Serene Salah ‘thunderbolt’ helps Reds leg it back to top of the pile
Liverpool 2 Chelsea 0
It was magnificent from Mo. Simply and utterly magnificent from Mohamed Salah as for the second Premier League game in a row he scored a quite outstanding goal to help return Liverpool to the top of the table.
As the storm of celebration raged around him, after his thunderous shot hit the net, Salah struck a singular celebration.
He stood on one leg, his left leg crooked in the air against his right knee and put his hands together in prayer in front of the Kop.
It looked like a yoga pose, a moment of Zen-like, serene calm as Fabinho and Jordan Henderson roared their approval behind him.
Maybe it was also the perfect riposte to the discriminatory abuse directed at the Egyptian by a small number of Chelsea supporters in midweek which the club had condemned and which Jurgen Klopp had called "disgusting".
Salah's 22nd of the season was a goal of the ages, one to cherish, one to play again and again to shut up those bigots and racists and show what a player he is, someone they could never be.
In defeating Chelsea for the first time here since 2012, there was also a collective sense of catharsis, exorcising the trauma of Steven Gerrard's slip five years ago that cost Liverpool the last time they were this close to being champions. They even won by the same scoreline.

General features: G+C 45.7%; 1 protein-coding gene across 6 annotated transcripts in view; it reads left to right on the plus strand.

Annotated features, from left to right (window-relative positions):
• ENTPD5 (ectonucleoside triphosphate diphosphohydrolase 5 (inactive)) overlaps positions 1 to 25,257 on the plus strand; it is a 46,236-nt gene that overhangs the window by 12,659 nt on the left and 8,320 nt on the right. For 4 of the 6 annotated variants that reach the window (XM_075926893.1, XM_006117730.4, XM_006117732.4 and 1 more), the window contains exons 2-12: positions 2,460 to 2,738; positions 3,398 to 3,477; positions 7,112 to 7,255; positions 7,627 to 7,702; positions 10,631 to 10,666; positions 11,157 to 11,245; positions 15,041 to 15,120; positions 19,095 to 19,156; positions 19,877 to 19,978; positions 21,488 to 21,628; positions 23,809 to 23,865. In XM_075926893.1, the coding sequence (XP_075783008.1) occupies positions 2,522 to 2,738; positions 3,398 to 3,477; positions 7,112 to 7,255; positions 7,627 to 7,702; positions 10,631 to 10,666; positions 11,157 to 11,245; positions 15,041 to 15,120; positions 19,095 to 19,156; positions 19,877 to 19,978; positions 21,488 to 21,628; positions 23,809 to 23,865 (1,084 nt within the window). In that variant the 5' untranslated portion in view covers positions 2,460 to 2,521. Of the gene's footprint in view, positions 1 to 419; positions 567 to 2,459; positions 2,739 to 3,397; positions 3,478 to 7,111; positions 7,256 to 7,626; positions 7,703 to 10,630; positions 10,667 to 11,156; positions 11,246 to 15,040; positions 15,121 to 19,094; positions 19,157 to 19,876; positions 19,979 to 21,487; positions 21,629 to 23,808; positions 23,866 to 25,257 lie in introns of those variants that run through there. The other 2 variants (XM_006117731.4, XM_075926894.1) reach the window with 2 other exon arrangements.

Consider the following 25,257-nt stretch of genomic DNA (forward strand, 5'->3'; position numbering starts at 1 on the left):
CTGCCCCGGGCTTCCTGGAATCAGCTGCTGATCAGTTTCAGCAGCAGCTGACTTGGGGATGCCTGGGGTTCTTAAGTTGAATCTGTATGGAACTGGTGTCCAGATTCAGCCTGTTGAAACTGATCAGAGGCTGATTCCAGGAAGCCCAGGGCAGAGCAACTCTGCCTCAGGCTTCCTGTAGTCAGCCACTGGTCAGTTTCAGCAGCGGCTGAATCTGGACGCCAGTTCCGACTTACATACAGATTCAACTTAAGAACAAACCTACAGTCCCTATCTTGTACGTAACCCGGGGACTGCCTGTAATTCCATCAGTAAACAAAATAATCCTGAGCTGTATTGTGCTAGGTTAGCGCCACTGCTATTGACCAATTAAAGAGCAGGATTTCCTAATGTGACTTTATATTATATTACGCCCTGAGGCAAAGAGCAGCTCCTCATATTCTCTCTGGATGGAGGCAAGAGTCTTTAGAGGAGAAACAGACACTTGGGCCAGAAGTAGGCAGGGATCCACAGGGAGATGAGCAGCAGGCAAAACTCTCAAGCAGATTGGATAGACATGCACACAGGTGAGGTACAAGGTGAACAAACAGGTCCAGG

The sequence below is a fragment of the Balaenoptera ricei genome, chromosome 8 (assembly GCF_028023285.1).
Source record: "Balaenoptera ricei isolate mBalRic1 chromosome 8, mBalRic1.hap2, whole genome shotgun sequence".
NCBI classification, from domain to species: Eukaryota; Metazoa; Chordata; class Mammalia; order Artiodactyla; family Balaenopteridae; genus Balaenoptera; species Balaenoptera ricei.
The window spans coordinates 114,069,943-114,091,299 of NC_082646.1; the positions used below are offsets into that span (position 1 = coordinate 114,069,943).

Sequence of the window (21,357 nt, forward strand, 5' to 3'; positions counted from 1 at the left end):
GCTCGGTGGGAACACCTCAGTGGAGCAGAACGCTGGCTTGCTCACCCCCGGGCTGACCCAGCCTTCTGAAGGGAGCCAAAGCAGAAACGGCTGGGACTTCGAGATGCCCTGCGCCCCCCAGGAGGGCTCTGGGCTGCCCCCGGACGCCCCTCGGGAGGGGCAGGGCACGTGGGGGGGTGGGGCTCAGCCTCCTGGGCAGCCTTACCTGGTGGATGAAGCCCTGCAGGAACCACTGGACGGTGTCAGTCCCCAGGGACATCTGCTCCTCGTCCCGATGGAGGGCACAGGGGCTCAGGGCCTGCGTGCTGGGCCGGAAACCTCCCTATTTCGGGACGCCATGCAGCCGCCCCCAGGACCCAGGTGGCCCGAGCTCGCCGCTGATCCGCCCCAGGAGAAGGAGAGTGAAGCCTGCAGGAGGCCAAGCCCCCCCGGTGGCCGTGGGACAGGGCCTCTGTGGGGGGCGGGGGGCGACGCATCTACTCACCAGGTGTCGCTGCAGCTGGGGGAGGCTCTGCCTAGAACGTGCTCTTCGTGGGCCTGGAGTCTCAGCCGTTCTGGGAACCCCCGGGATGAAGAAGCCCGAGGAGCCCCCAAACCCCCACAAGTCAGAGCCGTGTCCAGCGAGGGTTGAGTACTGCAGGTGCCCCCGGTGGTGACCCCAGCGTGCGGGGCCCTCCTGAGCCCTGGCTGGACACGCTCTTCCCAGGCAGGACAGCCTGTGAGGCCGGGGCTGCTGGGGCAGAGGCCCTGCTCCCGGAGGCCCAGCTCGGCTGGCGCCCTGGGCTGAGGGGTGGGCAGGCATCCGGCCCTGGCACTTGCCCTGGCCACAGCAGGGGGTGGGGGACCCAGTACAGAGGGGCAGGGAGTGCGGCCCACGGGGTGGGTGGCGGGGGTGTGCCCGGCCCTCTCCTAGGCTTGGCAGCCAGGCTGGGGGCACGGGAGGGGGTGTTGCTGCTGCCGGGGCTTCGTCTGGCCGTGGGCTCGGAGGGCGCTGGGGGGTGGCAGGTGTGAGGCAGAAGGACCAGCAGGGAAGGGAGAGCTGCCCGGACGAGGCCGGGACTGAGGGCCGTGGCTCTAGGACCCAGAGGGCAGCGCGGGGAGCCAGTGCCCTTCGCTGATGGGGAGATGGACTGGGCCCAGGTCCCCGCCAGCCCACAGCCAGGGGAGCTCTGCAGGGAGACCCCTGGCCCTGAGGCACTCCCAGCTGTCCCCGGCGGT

Salah was in Chelsea blue that day, a peripheral player in Jose Mourinho's second string, who lasted an hour before being substituted for Willian, who then scored the late second goal to break Liverpool hearts.
But no one doubts Salah's status now at Liverpool, where he is one of the very best forwards in world football and struck what Klopp rightly labelled a "world-class" goal. "It blew me away," he added. "A thunderbolt."
Worthy of winning any game, for sure.
It doubled Liverpool's advantage and came in two minutes of madness - followed by two more minutes of madness when Chelsea could, and should, amazingly have drawn level as maybe those old Liverpool nerves temporarily returned. But the stakes are so high.